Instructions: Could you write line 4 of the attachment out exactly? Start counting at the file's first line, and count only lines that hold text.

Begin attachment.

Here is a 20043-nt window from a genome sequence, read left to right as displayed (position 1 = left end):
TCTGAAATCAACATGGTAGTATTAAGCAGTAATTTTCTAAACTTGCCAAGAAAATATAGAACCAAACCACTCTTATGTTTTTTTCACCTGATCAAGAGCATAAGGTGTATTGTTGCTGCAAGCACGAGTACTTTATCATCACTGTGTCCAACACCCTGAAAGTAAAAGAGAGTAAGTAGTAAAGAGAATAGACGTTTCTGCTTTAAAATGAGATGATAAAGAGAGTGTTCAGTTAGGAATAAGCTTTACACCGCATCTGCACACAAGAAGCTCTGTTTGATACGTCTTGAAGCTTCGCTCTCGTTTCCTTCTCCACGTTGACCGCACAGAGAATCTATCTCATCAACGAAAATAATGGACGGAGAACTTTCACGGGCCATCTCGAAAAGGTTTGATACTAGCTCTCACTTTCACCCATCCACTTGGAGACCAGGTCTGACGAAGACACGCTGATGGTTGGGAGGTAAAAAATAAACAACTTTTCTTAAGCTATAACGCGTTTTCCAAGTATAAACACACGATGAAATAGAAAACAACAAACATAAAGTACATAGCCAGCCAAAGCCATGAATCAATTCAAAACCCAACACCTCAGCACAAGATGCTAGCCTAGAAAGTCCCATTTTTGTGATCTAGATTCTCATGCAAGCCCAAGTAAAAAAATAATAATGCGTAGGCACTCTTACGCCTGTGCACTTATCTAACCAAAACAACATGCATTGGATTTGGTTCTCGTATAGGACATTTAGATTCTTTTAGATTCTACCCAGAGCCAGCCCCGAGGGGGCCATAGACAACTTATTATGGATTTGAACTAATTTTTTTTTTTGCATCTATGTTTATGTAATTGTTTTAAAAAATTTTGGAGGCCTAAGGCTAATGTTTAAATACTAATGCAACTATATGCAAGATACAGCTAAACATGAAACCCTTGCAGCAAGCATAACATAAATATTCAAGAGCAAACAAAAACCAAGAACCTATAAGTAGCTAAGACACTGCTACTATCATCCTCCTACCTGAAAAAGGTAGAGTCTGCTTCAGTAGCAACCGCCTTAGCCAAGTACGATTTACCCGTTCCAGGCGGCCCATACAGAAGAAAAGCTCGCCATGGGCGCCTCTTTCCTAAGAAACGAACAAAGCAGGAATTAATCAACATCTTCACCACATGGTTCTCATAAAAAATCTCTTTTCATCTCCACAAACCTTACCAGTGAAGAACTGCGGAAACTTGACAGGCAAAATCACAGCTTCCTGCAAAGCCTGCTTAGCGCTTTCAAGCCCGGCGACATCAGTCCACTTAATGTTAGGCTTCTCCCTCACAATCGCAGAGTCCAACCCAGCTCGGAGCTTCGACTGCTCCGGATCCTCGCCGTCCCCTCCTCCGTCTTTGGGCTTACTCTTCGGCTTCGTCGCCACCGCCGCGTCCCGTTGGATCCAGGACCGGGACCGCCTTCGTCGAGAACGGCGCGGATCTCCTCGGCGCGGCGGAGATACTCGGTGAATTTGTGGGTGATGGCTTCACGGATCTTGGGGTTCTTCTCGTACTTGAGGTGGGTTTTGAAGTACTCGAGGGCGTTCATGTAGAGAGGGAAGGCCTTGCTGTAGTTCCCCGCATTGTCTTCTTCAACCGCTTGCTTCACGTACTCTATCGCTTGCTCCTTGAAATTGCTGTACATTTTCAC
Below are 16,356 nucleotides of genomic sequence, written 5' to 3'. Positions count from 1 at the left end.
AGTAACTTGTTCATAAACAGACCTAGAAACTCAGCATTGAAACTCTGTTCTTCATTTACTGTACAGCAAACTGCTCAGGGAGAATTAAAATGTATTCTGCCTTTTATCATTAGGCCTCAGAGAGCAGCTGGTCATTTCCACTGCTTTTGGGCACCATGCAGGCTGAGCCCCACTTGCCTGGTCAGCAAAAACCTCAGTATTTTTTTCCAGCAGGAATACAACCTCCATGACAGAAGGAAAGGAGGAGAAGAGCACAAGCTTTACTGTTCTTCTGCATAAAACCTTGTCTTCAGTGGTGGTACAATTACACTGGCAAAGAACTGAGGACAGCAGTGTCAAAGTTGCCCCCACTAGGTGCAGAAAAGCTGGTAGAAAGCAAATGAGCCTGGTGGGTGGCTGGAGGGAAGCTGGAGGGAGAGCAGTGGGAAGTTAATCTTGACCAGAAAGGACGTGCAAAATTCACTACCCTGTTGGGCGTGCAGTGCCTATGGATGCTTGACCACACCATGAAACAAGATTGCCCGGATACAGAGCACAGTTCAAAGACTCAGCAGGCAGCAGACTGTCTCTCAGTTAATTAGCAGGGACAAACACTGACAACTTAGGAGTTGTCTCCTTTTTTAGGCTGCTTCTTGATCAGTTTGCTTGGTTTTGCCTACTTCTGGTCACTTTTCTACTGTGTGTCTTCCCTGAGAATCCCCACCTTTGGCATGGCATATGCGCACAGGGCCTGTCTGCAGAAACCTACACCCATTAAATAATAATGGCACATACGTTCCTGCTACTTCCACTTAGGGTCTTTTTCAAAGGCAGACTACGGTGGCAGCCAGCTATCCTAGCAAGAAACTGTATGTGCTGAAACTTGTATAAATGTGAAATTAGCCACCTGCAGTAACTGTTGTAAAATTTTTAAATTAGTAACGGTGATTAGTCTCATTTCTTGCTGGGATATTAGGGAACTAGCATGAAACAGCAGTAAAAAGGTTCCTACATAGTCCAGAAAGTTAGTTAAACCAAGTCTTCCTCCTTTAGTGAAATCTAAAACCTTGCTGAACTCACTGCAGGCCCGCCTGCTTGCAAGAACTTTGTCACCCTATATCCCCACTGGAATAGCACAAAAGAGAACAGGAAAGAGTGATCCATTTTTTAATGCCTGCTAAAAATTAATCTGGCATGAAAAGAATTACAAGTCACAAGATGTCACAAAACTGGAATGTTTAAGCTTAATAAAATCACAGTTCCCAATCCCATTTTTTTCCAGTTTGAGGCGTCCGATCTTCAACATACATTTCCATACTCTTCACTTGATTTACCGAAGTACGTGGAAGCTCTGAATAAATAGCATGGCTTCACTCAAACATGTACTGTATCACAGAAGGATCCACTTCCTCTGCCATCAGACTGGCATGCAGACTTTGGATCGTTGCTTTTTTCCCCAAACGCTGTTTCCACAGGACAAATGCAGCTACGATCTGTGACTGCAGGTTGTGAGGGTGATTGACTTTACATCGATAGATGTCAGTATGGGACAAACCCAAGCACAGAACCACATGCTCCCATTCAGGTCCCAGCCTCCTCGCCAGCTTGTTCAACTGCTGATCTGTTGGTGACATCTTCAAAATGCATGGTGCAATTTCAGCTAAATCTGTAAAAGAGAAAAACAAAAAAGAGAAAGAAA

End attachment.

AGTAACTTGTTCATAAACAGACCTAGAAACTCAGCATTGAAACTCTGTTCTTCATTTACTGTACAGCAAACTGCTCAGGGAGAATTAAAATGTATTCTGCCTTTTATCATTAGGCCTCAGAGAGCAGCTGGTCATTTCCACTGCTTTTGGGCACCATGCAGGCTGAGCCCCACTTGCCTGGTCAGCAAAAACCTCAGTATTTTTTTCCAGCAGGAATACAACCTCCATGACAGAAGGAAAGGAGGAGAAGAGCACAAGCTTTACTGTTCTTCTGCATAAAACCTTGTCTTCAGTGGTGGTACAATTACACTGGCAAAGAACTGAGGACAGCAGTGTCAAAGTTGCCCCCACTAGGTGCAGAAAAGCTGGTAGAAAGCAAATGAGCCTGGTGGGTGGCTGGAGGGAAGCTGGAGGGAGAGCAGTGGGAAGTTAATCTTGACCAGAAAGGACGTGCAAAATTCACTACCCTGTTGGGCGTGCAGTGCCTATGGATGCTTGACCACACCATGAAACAAGATTGCCCGGATACAGAGCACAGTTCAAAGACTCAGCAGGCAGCAGACTGTCTCTCAGTTAATTAGCAGGGACAAACACTGACAACTTAGGAGTTGTCTCCTTTTTTAGGCTGCTTCTTGATCAGTTTGCTTGGTTTTGCCTACTTCTGGTCACTTTTCTACTGTGTGTCTTCCCTGAGAATCCCCACCTTTGGCATGGCATATGCGCACAGGGCCTGTCTGCAGAAACCTACACCCATTAAATAATAATGGCACATACGTTCCTGCTACTTCCACTTAGGGTCTTTTTCAAAGGCAGACTACGGTGGCAGCCAGCTATCCTAGCAAGAAACTGTATGTGCTGAAACTTGTATAAATGTGAAATTAGCCACCTGCAGTAACTGTTGTAAAATTTTTAAATTAGTAACGGTGATTAGTCTCATTTCTTGCTGGGATATTAGGGAACTAGCATGAAACAGCAGTAAAAAGGTTCCTACATAGTCCAGAAAGTTAGTTAAACCAAGTCTTCCTCCTTTAGTGAAATCTAAAACCTTGCTGAACTCACTGCAGGCCCGCCTGCTTGCAAGAACTTTGTCACCCTATATCCCCACTGGAATAGCACAAAAGAGAACAGGAAAGAGTGATCCATTTTTTAATGCCTGCTAAAAATTAATCTGGCATGAAAAGAATTACAAGTCACAAGATGTCACAAAACTGGAATGTTTAAGCTTAATAAAATCACAGTTCCCAATCCCATTTTTTTCCAGTTTGAGGCGTCCGATCTTCAACATACATTTCCATACTCTTCACTTGATTTACCGAAGTACGTGGAAGCTCTGAATAAATAGCATGGCTTCACTCAAACATGTACTGTATCACAGAAGGATCCACTTCCTCTGCCATCAGACTGGCATGCAGACTTTGGATCGTTGCTTTTTTCCCCAAACGCTGTTTCCACAGGACAAATGCAGCTACGATCTGTGACTGCAGGTTGTGAGGGTGATTGACTTTACATCGATAGATGTCAGTATGGGACAAACCCAAGCACAGAACCACATGCTCCCATTCAGGTCCCAGCCTCCTCGCCAGCTTGTTCAACTGCTGATCTGTTGGTGACATCTTCAAAATGCATGGTGCAATTTCAGCTAAATCTGTAAAAGAGAAAAACAAAAAAGAGAAAGAAA